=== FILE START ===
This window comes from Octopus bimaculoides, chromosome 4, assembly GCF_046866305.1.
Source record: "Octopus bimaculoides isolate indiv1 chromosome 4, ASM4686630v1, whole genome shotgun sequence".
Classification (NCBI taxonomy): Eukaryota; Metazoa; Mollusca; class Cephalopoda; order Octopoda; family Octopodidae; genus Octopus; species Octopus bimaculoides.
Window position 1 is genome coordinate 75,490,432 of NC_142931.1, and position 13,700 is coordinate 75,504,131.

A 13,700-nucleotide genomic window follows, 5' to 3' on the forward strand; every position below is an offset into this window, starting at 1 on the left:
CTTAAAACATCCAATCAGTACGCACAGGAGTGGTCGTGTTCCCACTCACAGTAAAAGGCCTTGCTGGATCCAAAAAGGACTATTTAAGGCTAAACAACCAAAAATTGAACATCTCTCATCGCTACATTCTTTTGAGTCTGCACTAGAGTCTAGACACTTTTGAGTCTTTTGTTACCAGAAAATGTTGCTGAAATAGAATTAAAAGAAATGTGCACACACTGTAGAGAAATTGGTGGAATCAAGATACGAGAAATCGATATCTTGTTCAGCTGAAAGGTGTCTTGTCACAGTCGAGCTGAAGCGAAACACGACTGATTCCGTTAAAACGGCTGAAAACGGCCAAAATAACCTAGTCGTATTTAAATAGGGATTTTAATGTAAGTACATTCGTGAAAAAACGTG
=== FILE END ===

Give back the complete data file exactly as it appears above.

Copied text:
This window comes from Octopus bimaculoides, chromosome 4, assembly GCF_046866305.1.
Source record: "Octopus bimaculoides isolate indiv1 chromosome 4, ASM4686630v1, whole genome shotgun sequence".
Classification (NCBI taxonomy): Eukaryota; Metazoa; Mollusca; class Cephalopoda; order Octopoda; family Octopodidae; genus Octopus; species Octopus bimaculoides.
Window position 1 is genome coordinate 75,490,432 of NC_142931.1, and position 13,700 is coordinate 75,504,131.

A 13,700-nucleotide genomic window follows, 5' to 3' on the forward strand; every position below is an offset into this window, starting at 1 on the left:
CTTAAAACATCCAATCAGTACGCACAGGAGTGGTCGTGTTCCCACTCACAGTAAAAGGCCTTGCTGGATCCAAAAAGGACTATTTAAGGCTAAACAACCAAAAATTGAACATCTCTCATCGCTACATTCTTTTGAGTCTGCACTAGAGTCTAGACACTTTTGAGTCTTTTGTTACCAGAAAATGTTGCTGAAATAGAATTAAAAGAAATGTGCACACACTGTAGAGAAATTGGTGGAATCAAGATACGAGAAATCGATATCTTGTTCAGCTGAAAGGTGTCTTGTCACAGTCGAGCTGAAGCGAAACACGACTGATTCCGTTAAAACGGCTGAAAACGGCCAAAATAACCTAGTCGTATTTAAATAGGGATTTTAATGTAAGTACATTCGTGAAAAAACGTG